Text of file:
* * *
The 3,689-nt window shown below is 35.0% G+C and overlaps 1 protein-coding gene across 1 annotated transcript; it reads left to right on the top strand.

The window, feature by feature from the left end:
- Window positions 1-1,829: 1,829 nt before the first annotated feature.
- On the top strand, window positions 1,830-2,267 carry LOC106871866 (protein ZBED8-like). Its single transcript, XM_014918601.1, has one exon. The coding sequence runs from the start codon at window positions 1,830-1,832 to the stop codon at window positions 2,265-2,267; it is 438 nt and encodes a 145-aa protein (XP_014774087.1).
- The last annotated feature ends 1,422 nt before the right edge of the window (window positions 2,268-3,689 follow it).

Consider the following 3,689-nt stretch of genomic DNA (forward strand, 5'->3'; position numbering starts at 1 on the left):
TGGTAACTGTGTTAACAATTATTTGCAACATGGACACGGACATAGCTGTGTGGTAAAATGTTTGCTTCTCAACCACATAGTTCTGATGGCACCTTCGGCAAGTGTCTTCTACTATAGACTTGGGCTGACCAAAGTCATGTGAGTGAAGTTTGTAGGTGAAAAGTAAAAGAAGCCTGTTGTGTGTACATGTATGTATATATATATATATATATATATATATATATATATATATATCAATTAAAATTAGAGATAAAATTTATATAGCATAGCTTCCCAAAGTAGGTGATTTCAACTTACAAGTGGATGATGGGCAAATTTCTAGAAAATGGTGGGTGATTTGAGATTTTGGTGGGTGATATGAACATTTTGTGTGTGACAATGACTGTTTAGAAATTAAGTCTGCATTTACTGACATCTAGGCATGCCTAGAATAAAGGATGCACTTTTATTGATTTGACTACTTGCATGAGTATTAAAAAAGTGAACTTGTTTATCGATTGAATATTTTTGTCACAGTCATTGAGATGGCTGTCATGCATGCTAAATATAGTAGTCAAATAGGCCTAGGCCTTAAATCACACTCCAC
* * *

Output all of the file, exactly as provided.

The 3,689-nt window shown below is 35.0% G+C and overlaps 1 protein-coding gene across 1 annotated transcript; it reads left to right on the top strand.

The window, feature by feature from the left end:
- Window positions 1-1,829: 1,829 nt before the first annotated feature.
- On the top strand, window positions 1,830-2,267 carry LOC106871866 (protein ZBED8-like). Its single transcript, XM_014918601.1, has one exon. The coding sequence runs from the start codon at window positions 1,830-1,832 to the stop codon at window positions 2,265-2,267; it is 438 nt and encodes a 145-aa protein (XP_014774087.1).
- The last annotated feature ends 1,422 nt before the right edge of the window (window positions 2,268-3,689 follow it).

Consider the following 3,689-nt stretch of genomic DNA (forward strand, 5'->3'; position numbering starts at 1 on the left):
TGGTAACTGTGTTAACAATTATTTGCAACATGGACACGGACATAGCTGTGTGGTAAAATGTTTGCTTCTCAACCACATAGTTCTGATGGCACCTTCGGCAAGTGTCTTCTACTATAGACTTGGGCTGACCAAAGTCATGTGAGTGAAGTTTGTAGGTGAAAAGTAAAAGAAGCCTGTTGTGTGTACATGTATGTATATATATATATATATATATATATATATATATATATATATCAATTAAAATTAGAGATAAAATTTATATAGCATAGCTTCCCAAAGTAGGTGATTTCAACTTACAAGTGGATGATGGGCAAATTTCTAGAAAATGGTGGGTGATTTGAGATTTTGGTGGGTGATATGAACATTTTGTGTGTGACAATGACTGTTTAGAAATTAAGTCTGCATTTACTGACATCTAGGCATGCCTAGAATAAAGGATGCACTTTTATTGATTTGACTACTTGCATGAGTATTAAAAAAGTGAACTTGTTTATCGATTGAATATTTTTGTCACAGTCATTGAGATGGCTGTCATGCATGCTAAATATAGTAGTCAAATAGGCCTAGGCCTTAAATCACACTCCAC